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Canadian Scientists Wanted to Study Climate Change, But Ice Is Melting Too Fast

Canadian Coast Guard

What started out as an expedition to study climate change quickly unraveled into a search-and-rescue for 40 scientists aboard a massive icebreaker boat in Canada’s Hudson Bay, northwest of Quebec.

At this time of year, the bay is generally open and can be easily navigated by any number of boats. For the first time ever, according to the scientists and the Canadian coast guard, the bay was swarmed with massive chunks of ice up to 25 feet thick, making the water too treacherous for countless boats.

So instead of traveling north to the coast of Newfoundland, the crew joined forces with the coast guard to locate and assist struggling boats.

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"The requirements for search and rescue trumped the requirements for science," David Barber, the expedition’s chief scientist, told CBC Canada. "The search and rescue calls were coming in quite fast and furious."

But the irony of the emergency wasn’t lost on the team.

“We’re doing a large-scale climate change study and before we can even get going on it, climate change is conspiring to force us to cancel that study,” Barber told The Guardian.  

Instead of spending valuable time collecting data for a study that was rigorously planned for, the scientists ended up saving the lives of fellow Canadians.

For the coast guard, the icebreaker’s participation was essential.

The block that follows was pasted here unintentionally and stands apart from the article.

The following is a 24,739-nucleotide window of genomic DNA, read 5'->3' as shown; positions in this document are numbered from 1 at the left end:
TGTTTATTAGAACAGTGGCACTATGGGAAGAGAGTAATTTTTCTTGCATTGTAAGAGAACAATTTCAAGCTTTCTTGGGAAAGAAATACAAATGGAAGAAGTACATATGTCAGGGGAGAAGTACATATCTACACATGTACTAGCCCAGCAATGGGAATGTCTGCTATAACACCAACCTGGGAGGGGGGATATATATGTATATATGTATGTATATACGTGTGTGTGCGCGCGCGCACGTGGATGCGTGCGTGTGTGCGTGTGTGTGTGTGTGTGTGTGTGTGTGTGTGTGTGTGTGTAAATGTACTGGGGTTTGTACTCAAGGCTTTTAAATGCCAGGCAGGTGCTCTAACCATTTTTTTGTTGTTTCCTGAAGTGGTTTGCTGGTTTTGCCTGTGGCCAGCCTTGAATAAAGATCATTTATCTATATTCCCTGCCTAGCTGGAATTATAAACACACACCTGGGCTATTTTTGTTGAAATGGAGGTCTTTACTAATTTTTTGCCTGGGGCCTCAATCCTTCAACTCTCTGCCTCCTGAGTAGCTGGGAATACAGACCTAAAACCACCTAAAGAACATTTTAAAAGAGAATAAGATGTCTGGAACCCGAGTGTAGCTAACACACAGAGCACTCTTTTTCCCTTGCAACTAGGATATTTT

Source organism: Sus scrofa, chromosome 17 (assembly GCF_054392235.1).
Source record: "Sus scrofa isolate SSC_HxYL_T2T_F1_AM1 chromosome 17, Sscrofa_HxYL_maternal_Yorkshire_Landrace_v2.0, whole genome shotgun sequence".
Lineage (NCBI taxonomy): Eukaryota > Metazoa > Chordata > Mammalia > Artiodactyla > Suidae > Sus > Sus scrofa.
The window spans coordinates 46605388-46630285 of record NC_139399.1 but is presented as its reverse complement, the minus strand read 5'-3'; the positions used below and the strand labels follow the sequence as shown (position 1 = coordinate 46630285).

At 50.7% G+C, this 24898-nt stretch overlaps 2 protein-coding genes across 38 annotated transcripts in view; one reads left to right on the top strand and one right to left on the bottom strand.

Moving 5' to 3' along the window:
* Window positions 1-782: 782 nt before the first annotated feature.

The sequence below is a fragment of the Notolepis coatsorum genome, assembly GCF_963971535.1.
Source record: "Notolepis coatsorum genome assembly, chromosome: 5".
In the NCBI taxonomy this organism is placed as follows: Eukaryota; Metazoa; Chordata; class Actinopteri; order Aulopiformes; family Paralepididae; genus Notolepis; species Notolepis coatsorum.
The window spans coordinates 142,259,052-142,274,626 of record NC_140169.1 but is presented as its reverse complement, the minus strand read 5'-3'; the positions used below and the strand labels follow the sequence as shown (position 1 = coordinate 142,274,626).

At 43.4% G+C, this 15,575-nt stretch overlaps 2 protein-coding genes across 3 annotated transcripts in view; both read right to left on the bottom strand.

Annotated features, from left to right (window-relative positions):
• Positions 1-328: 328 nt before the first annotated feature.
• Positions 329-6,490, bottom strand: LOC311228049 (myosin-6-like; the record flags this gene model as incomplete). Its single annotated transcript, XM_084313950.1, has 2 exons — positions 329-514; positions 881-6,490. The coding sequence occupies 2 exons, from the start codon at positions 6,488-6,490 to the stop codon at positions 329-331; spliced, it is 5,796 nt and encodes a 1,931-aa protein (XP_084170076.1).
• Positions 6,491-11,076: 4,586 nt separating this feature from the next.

"It was just extreme ice conditions that required everything that we've got in order to make sure we were able to provide the services," Julie Gascon, the coast guard's assistant commissioner for the central and Arctic region, told CBC Canada.

The team was able to take some measurements. They determined that the Hudson Bay ice chunks had drifted down from the Arctic, another chilling sign of the region’s rapid deterioration, which lost more ice than ever before in 2017.  

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As Arctic ice gets thinner and fragments, it can travel more easily on ocean currents, raising the possibility for ice floes to reach lower waters such as Hudson Bay.

It’s a reminder that the pace of climate change is accelerating, outstripping the ability of scientists to fully grasp what’s going on.

In Greenland, for instance, glaciers are melting so fast that they’ve entered a frightening feedback loop — as ice turns to water, it absorbs more sunlight and heat, provoking more ice to melt, and so on.

Off the coast of Australia, the Great Barrier Reef is deteriorating so rapidly from increasing temperatures that studying the year-to-year toll of climate change is becoming challenging for researchers.

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In Alaska, forest fires are becoming more intense each year, overwhelming fire departments and the ability of scientists to figure out the rippling consequences.

For Barber and the crew, the turn of events in Hudson Bay was disappointing mostly because funding is hard to come by.

He’s hoping that another grant will make up for the hundreds of thousands that were squandered preparing the crew for the first leg.

The next leg of the trip begins July 6. Either way, the team might have to reevaluate their objectives.

“We’re very poorly prepared for climate change,” Barber told The Guardian. “We pay lip service to the fact that we think we know it’s coming and society is trying to grapple with the complexity of it, but when it really comes down to brass tacks, our systems are ill prepared for it.”